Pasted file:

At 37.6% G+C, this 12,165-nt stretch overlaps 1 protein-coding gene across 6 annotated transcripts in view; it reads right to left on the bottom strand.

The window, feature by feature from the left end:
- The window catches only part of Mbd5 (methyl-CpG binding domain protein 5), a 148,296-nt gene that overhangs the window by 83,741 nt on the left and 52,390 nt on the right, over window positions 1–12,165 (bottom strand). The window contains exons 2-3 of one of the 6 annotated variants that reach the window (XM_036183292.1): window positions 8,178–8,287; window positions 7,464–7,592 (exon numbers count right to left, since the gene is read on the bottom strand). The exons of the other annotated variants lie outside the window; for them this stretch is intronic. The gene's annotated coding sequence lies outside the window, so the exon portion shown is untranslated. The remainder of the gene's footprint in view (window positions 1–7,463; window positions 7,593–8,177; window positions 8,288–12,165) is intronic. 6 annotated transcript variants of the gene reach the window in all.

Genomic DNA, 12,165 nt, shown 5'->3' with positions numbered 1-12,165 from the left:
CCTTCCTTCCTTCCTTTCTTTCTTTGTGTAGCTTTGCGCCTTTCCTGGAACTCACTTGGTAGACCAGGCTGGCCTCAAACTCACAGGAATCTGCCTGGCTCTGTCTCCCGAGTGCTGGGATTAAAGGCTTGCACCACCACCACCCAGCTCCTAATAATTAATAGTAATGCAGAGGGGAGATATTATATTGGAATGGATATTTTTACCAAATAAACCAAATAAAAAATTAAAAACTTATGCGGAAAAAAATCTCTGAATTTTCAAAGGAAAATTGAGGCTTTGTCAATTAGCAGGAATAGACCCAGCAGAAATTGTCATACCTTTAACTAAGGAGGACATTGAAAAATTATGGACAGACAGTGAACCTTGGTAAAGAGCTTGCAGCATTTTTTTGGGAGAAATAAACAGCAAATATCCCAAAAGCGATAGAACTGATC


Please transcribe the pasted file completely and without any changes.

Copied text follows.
At 37.6% G+C, this 12,165-nt stretch overlaps 1 protein-coding gene across 6 annotated transcripts in view; it reads right to left on the bottom strand.

The window, feature by feature from the left end:
- The window catches only part of Mbd5 (methyl-CpG binding domain protein 5), a 148,296-nt gene that overhangs the window by 83,741 nt on the left and 52,390 nt on the right, over window positions 1–12,165 (bottom strand). The window contains exons 2-3 of one of the 6 annotated variants that reach the window (XM_036183292.1): window positions 8,178–8,287; window positions 7,464–7,592 (exon numbers count right to left, since the gene is read on the bottom strand). The exons of the other annotated variants lie outside the window; for them this stretch is intronic. The gene's annotated coding sequence lies outside the window, so the exon portion shown is untranslated. The remainder of the gene's footprint in view (window positions 1–7,463; window positions 7,593–8,177; window positions 8,288–12,165) is intronic. 6 annotated transcript variants of the gene reach the window in all.

Genomic DNA, 12,165 nt, shown 5'->3' with positions numbered 1-12,165 from the left:
CCTTCCTTCCTTCCTTTCTTTCTTTGTGTAGCTTTGCGCCTTTCCTGGAACTCACTTGGTAGACCAGGCTGGCCTCAAACTCACAGGAATCTGCCTGGCTCTGTCTCCCGAGTGCTGGGATTAAAGGCTTGCACCACCACCACCCAGCTCCTAATAATTAATAGTAATGCAGAGGGGAGATATTATATTGGAATGGATATTTTTACCAAATAAACCAAATAAAAAATTAAAAACTTATGCGGAAAAAAATCTCTGAATTTTCAAAGGAAAATTGAGGCTTTGTCAATTAGCAGGAATAGACCCAGCAGAAATTGTCATACCTTTAACTAAGGAGGACATTGAAAAATTATGGACAGACAGTGAACCTTGGTAAAGAGCTTGCAGCATTTTTTTGGGAGAAATAAACAGCAAATATCCCAAAAGCGATAGAACTGATC